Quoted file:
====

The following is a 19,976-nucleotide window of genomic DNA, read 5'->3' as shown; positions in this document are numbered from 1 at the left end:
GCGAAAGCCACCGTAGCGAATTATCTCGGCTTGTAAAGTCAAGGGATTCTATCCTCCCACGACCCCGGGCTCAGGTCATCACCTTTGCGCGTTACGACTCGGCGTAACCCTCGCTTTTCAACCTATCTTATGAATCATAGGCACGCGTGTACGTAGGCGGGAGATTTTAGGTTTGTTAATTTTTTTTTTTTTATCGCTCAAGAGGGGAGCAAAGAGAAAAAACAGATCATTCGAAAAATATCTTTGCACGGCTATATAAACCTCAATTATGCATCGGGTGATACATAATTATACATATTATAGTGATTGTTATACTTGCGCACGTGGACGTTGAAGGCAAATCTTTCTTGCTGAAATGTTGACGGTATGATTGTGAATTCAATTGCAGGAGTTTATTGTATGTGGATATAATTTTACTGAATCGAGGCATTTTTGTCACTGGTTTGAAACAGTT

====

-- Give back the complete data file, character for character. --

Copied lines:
The following is a 19,976-nucleotide window of genomic DNA, read 5'->3' as shown; positions in this document are numbered from 1 at the left end:
GCGAAAGCCACCGTAGCGAATTATCTCGGCTTGTAAAGTCAAGGGATTCTATCCTCCCACGACCCCGGGCTCAGGTCATCACCTTTGCGCGTTACGACTCGGCGTAACCCTCGCTTTTCAACCTATCTTATGAATCATAGGCACGCGTGTACGTAGGCGGGAGATTTTAGGTTTGTTAATTTTTTTTTTTTTATCGCTCAAGAGGGGAGCAAAGAGAAAAAACAGATCATTCGAAAAATATCTTTGCACGGCTATATAAACCTCAATTATGCATCGGGTGATACATAATTATACATATTATAGTGATTGTTATACTTGCGCACGTGGACGTTGAAGGCAAATCTTTCTTGCTGAAATGTTGACGGTATGATTGTGAATTCAATTGCAGGAGTTTATTGTATGTGGATATAATTTTACTGAATCGAGGCATTTTTGTCACTGGTTTGAAACAGTT